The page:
Smart DJ Tips: How do you Handle Tips?

December 29, 2017 by Jason Rubio

Tip jars and tipping is just about everywhere in the United States. It seems like no matter where you go, tipping is almost expected. Many service businesses are now using Square or other credit card processing methods, and when you break out the credit card, they swipe it and turn the screen to you which says: “Tip 10%, 15%, 25%” or the last line at the bottom, “no tip.” Research shows that simply showing the tip option will increase your tips (obviously), but it’s sometimes a bit awkward, especially if you don’t want to leave a tip. You don’t want to be that guy/lady, who doesn’t tip; however, in my opinion, tips are a way of showing appreciation for those who do a great job and provide great service!

Should you tip the person at the sandwich shop who simply made the sandwich the way you asked? In Europe, tipping 10% is very much appreciated, but not expected. (Tips are usually built into the cost of the food/service). In the US, those who tip 10% are seen as cheap! In the DJ, photo booth, or wedding/event service business, tipping seems to always be a grey area. Some companies force people to tip, by adding a required tip amount into their contracts. This bothers me. What if you felt that the company didn’t do a great job or you weren’t happy with the service? You’re REQUIRED to still tip, according to the contract. It doesn’t seem fair, but then again, the client knew this, before signing the contract. Our company, (Austin’s Best DJs & Photo Booths) does not do this. We simply choose to create our pricing based on what we want to be paid with/without a tip. We pay our DJs very well, too. (We pay more per hour than any company in town). Tips are always appreciated, but not required. This brings me to my last point. The tip jar.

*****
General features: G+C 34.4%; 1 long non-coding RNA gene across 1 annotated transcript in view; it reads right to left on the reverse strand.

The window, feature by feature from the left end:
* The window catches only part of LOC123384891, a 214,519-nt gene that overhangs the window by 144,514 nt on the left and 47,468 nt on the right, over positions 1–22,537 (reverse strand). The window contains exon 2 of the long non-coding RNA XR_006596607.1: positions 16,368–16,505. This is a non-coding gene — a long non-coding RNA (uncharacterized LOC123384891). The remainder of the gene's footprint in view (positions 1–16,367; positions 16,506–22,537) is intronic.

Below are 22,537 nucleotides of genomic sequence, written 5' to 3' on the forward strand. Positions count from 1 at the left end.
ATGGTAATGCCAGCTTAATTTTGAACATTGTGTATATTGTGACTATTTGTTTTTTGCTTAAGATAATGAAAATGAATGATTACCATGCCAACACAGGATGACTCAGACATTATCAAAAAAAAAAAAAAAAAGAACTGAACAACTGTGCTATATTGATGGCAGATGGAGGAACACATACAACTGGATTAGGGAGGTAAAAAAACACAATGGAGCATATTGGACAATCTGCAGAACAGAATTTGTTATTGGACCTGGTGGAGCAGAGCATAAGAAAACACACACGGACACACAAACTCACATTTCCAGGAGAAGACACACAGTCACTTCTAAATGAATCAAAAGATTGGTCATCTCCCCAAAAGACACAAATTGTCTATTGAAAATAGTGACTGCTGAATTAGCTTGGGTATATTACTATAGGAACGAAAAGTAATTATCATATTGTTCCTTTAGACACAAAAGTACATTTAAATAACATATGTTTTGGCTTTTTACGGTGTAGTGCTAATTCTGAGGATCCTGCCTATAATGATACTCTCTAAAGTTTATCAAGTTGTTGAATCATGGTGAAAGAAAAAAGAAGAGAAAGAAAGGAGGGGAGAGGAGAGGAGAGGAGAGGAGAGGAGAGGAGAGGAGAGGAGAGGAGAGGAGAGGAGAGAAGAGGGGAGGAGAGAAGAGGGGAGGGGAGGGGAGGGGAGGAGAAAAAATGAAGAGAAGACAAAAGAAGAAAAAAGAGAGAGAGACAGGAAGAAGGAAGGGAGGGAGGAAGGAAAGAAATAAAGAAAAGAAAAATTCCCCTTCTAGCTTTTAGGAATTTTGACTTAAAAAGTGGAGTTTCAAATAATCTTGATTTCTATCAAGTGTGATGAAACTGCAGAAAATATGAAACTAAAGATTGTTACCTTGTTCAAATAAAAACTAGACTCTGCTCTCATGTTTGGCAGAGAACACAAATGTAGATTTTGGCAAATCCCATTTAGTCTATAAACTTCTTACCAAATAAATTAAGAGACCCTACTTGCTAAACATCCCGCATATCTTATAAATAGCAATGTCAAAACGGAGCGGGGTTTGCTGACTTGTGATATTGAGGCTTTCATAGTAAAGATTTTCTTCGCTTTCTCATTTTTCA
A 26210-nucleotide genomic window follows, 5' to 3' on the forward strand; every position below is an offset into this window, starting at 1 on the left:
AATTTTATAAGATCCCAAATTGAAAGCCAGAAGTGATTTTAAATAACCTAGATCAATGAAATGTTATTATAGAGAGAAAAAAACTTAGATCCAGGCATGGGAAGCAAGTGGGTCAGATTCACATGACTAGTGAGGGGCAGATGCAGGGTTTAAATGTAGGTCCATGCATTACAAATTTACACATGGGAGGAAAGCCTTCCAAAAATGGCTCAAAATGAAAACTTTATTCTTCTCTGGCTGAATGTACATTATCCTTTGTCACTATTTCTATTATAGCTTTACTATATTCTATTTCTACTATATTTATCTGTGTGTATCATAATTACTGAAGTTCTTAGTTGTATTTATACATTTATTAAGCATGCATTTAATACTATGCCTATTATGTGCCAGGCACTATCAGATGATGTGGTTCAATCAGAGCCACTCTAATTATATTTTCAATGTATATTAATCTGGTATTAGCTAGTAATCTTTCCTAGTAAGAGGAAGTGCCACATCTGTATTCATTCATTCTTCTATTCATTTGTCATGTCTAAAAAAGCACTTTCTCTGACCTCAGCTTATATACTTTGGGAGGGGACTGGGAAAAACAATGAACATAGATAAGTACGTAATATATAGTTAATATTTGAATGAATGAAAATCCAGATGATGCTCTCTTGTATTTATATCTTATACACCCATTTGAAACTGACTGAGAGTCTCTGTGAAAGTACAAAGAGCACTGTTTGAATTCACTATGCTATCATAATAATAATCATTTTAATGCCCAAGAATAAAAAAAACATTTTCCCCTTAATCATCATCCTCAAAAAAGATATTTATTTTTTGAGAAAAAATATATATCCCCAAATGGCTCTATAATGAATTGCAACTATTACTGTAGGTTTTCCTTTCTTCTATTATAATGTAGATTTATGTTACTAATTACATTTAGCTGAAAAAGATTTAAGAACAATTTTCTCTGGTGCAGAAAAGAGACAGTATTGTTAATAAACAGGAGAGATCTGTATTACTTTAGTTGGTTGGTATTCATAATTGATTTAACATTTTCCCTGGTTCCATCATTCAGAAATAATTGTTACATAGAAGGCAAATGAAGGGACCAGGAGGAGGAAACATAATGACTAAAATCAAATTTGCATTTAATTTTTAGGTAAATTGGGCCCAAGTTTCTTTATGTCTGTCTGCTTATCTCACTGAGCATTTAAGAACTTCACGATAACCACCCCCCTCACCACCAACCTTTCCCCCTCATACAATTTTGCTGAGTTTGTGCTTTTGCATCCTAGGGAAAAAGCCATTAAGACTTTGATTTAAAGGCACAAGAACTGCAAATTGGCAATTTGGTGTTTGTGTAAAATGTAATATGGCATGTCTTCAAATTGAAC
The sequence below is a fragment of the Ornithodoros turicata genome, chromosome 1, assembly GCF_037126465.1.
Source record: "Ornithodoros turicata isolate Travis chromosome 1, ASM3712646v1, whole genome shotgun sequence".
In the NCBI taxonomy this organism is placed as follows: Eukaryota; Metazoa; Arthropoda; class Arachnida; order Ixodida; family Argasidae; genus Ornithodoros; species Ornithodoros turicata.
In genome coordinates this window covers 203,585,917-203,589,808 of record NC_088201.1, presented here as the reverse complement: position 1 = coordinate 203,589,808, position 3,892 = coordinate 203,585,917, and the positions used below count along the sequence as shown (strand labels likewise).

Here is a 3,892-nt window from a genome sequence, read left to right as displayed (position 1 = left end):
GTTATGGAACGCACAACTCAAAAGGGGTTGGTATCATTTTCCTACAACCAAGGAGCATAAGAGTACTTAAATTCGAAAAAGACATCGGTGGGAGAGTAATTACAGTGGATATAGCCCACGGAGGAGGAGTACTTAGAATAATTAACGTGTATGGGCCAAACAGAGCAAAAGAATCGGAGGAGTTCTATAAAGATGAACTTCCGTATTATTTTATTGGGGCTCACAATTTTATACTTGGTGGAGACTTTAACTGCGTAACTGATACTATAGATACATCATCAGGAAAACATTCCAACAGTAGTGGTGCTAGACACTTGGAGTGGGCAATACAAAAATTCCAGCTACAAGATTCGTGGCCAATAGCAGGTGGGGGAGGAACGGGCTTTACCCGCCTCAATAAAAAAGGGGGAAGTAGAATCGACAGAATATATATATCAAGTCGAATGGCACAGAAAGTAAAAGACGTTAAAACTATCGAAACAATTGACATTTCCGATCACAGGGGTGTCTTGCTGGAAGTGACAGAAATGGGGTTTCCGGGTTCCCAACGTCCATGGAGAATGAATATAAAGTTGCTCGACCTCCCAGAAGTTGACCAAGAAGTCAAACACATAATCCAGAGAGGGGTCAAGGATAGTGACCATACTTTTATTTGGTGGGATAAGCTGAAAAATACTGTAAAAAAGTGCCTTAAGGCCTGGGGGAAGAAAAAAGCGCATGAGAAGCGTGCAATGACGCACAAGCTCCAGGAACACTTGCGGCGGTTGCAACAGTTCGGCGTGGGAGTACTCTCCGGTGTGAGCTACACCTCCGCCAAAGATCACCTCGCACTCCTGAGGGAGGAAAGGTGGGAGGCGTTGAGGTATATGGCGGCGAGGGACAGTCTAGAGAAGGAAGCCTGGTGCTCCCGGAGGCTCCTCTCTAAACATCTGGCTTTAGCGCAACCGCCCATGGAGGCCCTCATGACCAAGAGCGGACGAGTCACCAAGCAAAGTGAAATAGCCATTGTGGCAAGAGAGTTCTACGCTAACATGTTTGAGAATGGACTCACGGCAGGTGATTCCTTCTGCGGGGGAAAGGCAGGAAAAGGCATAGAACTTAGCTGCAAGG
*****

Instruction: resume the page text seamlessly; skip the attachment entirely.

If you don’t have a required tip in your contract, do you bring a tip jar? Some people say it’s “tacky” to do this. We don’t do this either but have worked with others who walk away with a jar full of tips at the end of the night. Every time we see this, I admit, I always reconsider our tipping policy. At this point, we don’t have a tip jar for the DJ or photo booth. Sometimes, we’ll get an envelope with a tip (made out before the event), but not always. I once worked with a DJ who would go up to the client (usually bride/groom or parents) and say “So, how do you want to handle gratuity?” I was shocked, every time he did this. He got tipped most of the time, but this is something I could never do.

I gotta admit, tips are great. We did a holiday party, a few weeks ago, and a guy tipped $40 to hear a song. Obviously, we played that request. 🙂 So what do you do? Do you build tips into your pay or contract? Do you bring a tip jar?

Jason Rubio Jason Rubio (85 Posts)

Jason Rubio is the co-owner and founder of Austin’s Best DJs, a professional DJ & photo booth company that provides music and entertainment for hundreds of weddings and events in the Austin and central Texas area. Jason started his DJ career as a mobile DJ, at age 13, and has since DJ’ed thousands of events, providing music and entertainment for clubs, bars, radio, concerts, festivals and various other events. In addition to writing for Mobile Beat, Jason also writes “The DJ Insider,” and has been featured in Canadian Special Events Magazine, Wedding Planner Magazine, and numerous other sites and publications. Jason is also a graduate of Texas State University with a Bachelor’s and Master’s degree in Education, as well as a Master’s of Public Administration, from The University of Texas Rio Grande Valley. Contact Jason Rubio at

Filed Under: DJing Weddings, Event DJ Tips, Mobile DJ Business, Mobile DJ Sales & Marketing